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  • Impact Report by 451 Research: Login VSI sets performance benchmarks for virtual desktop environments

Impact Report by 451 Research: Login VSI sets performance benchmarks for virtual desktop environments

Impact Report by 451 Research: Login VSI sets performance benchmarks for virtual desktop environments

Analyst: Karin Kelley, 27 March, 2013. Source

Industry experts have been using Login VSI to test and benchmark server-based computing and VDI environments for years. Now, the company aims to become the industry standard.

Login VSI is now in version 3.7, and supports Windows 8 and Server 2012. The company is in the process of moving its headquarters from Amsterdam to the Silicon Valley to grow its business in the US, while also continuing its European expansion through a new partnership with a distributor, Prianto. That deal should help Login VSI gain traction in Germany, Austria, Switzerland, Benelux and the UK.

The 451 Take

We've known Login VSI for some time, and have always been impressed by how useful it is to determine how to design virtual desktop and server-based computing (SBC) environments. The company claims that it has become the industry standard for testing and benchmarking these environments, and we think that is a fair statement based on how its software is being used by a wide variety of established and upcoming software and hardware vendors alike. Login VSI points out that it gets to review the white papers that have been published based on the tests that have been performed by third parties for accuracy, which is reassuring. The fact that the tool is vendor-agnostic is a plus, too. Staying neutral in a commercial engagement might be a challenge, but it's definitely possible.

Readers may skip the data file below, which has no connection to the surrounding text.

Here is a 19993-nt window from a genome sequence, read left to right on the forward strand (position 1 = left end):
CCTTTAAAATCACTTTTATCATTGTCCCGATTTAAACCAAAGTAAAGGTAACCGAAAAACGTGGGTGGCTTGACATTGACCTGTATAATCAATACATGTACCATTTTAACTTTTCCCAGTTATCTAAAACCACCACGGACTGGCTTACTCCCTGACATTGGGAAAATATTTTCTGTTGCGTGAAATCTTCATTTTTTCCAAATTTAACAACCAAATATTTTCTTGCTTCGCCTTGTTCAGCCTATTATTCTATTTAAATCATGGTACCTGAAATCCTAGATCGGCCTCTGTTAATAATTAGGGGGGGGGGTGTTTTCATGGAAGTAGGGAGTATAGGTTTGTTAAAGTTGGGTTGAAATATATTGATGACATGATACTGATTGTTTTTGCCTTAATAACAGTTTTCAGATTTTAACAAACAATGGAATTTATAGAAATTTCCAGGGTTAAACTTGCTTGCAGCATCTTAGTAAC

Born in European desktop consultancy Login Consultants as a free tool, Login VSI was spun off as an independent commercial entity last summer. The company now has 300 paying customers and a growing fan base. Like many consultancies, Login Consultants finds itself writing proprietary software to carry out its consulting engagements. These projects make for natural spinoffs, and Login VSI is not the only software born in the company's labs. Amsterdam-based Immidio and its Flex profile management software were also spun off of the parent consultancy.